New Books Network

Victoria Reyes, “Global Borderlands: Fantasy, Violence, and Empire in Subic Bay, Philippines” (Stanford UP, 2019)
Increasing levels of globalization have led to the proliferation of spaces of international exchange. In her new book, Global Borderlands: Fantasy, Violence, and Empire in Subic Bay, Philippines (Stanford University Press, 2019), sociologist Victoria Reyes looks at one such space, the Subic Bay Freeport Zone, in the Philippines, to understand... Read More
Srdja Popovic, “Blueprint for Revolution” (Spiegel and Grau, 2015)
20 years ago, Srdja Popovic was part of a revolution — literally. He was a founding member of the Otpor! movement that ousted Serbia Slobodan Milsovic from power in 1999. It’s easy to characterize social movements as a bunch of people rallying in the streets, but successful movements require a... Read More
Sarah Marie Wiebe, “Everyday Exposure: Indigenous Mobilization and Environmental Justice in Canada’s Chemical Valley” (UBC Press, 2016)
In a foreword to Everyday Exposure: Indigenous Mobilization and Environmental Justice in Canada’s Chemical Valley (University of British Columbia Press, 2016), the public philosopher James Tully writes that, “Every once in a while, an outstanding work of scholarship comes along that transforms the way a seemingly intractable injustice is seen... Read More
James Gordon Finlayson, “The Habermas-Rawls Debate” (Columbia UP, 2019)
Jürgen Habermas and John Rawls are perhaps the two most renowned and influential figures in social and political philosophy of the second half of the twentieth century. In the 1990s, they had a famous exchange in the Journal of Philosophy. Quarreling over the merits of each other’s accounts of the... Read More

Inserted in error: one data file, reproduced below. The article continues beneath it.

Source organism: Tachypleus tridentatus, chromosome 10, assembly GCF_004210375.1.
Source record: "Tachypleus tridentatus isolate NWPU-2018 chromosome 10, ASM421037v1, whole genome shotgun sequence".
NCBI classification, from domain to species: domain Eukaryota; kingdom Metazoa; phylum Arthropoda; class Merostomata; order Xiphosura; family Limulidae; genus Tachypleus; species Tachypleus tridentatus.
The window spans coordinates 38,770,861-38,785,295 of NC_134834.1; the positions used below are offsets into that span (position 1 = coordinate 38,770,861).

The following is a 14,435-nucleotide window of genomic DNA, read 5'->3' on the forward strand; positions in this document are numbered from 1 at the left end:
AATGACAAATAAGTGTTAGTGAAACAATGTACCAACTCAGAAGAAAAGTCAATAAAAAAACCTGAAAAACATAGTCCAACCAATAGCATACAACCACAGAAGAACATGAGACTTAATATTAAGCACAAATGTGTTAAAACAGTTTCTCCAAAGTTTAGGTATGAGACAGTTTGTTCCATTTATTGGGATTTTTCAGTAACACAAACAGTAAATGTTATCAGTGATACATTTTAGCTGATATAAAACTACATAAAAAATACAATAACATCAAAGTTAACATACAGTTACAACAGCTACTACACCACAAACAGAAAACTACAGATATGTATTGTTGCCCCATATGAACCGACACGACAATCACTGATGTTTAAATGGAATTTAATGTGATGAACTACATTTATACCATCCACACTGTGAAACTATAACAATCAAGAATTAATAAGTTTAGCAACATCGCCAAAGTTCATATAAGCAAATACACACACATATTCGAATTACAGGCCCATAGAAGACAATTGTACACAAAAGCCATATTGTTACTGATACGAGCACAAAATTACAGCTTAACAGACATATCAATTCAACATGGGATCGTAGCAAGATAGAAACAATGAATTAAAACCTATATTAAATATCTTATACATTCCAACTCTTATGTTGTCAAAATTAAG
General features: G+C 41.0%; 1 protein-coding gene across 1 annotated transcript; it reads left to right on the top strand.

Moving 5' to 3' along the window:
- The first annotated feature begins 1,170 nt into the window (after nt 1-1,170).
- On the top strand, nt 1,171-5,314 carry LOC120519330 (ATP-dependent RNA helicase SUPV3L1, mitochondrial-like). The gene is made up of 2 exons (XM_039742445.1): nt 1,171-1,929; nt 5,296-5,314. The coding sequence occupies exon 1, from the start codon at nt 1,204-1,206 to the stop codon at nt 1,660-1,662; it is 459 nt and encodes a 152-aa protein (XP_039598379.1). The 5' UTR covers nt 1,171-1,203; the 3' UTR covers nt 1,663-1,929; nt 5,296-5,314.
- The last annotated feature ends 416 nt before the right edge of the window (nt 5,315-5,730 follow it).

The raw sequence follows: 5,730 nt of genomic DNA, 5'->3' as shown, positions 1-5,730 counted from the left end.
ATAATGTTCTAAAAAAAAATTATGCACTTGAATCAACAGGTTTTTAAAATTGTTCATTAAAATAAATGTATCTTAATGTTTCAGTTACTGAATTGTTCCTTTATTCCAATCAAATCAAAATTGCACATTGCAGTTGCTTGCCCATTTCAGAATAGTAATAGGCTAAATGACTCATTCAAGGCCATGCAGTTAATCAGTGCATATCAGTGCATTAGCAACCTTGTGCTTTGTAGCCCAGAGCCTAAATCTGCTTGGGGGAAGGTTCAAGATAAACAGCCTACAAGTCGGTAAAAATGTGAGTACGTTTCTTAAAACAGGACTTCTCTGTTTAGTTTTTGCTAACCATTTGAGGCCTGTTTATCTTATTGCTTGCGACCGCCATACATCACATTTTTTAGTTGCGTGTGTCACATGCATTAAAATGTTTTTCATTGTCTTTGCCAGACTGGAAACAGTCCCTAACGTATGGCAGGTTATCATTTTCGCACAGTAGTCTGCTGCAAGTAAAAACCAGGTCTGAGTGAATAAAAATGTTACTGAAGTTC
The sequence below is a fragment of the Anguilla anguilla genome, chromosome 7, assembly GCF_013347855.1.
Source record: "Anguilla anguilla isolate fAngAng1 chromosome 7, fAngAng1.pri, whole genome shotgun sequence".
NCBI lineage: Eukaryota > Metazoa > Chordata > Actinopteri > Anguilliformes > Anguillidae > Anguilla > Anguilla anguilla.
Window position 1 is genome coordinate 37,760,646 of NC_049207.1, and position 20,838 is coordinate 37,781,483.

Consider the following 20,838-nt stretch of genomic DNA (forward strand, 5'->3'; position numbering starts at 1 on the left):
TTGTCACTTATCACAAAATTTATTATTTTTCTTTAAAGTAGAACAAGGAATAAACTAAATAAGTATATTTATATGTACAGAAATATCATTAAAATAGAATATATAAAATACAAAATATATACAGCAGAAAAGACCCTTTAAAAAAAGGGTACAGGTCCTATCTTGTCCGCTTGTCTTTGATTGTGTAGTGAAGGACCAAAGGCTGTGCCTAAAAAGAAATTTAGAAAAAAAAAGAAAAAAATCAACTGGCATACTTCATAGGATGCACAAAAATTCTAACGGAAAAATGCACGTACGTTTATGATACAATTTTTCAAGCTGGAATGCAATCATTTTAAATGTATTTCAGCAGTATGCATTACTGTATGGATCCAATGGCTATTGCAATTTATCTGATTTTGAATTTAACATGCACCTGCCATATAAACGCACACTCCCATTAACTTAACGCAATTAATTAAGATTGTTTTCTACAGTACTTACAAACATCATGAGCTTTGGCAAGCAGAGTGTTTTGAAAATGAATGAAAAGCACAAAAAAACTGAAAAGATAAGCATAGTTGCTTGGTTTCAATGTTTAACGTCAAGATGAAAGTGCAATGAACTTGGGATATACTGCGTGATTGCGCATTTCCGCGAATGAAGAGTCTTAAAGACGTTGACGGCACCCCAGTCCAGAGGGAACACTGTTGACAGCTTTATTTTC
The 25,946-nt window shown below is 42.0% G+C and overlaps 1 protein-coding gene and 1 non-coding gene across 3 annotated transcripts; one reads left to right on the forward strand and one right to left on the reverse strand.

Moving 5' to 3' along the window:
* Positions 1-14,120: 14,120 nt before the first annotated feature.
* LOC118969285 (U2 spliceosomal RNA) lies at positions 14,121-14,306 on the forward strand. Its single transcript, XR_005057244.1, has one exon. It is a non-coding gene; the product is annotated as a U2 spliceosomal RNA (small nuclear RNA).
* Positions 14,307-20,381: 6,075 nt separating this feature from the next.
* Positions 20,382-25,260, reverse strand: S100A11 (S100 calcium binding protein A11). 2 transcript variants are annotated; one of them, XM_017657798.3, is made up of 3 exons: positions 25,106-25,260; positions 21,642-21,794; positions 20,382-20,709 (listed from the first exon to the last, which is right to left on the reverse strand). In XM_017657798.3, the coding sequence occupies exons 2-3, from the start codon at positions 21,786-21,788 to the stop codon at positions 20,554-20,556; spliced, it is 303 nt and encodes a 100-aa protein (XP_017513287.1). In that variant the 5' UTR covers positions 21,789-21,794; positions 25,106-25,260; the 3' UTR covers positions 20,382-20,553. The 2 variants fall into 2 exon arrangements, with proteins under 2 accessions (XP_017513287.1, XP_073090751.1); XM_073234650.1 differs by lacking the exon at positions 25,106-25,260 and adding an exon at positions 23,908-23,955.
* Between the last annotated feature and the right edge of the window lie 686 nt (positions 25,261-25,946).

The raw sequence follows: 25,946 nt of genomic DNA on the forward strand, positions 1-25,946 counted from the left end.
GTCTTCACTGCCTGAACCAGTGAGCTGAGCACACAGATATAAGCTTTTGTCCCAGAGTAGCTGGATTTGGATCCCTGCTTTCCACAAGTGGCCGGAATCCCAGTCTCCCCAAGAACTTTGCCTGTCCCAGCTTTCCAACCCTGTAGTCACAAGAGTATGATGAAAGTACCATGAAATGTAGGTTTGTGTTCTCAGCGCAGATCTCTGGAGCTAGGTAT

Jonathan Rothwell, “A Republic of Equals: A Manifesto for a Just Society” (Princeton UP, 2019)
Inequality in the U.S. has increased dramatically over the past decades — on that there is agreement. There is less agreement on the causes of that inequality, the consequences of it, and, perhaps least of all, what to do about it. Join us to hear Jonathan Rothwell talk about his... Read More
Richard J. Bernstein, “Why Read Hannah Arendt Now” (Polity, 2018)
Nobody should feel excited about the renewed relevance of Hannah Arendt’s work today. Her foresight about the fragility of democratic life is relevant for the worst possible reasons: populism, white supremacy, mass deception, the rise of fascism around the world, the coordinated assault on serious journalism, academia and any kind... Read More
Marcos González Hernando, “British Think Tanks After the 2008 Global Financial Crisis” (Palgrave Macmillan, 2019)
How did the financial crisis of 2018 change politics? In British Think Tanks After the 2008 Global Financial Crisis (Palgrave Macmillan, 2019), Marcos González Hernando, an Affiliated Researcher at the University of Cambridge and Senior Researcher at Think Tank for Action on Social Change (TASC), explores how think tanks were... Read More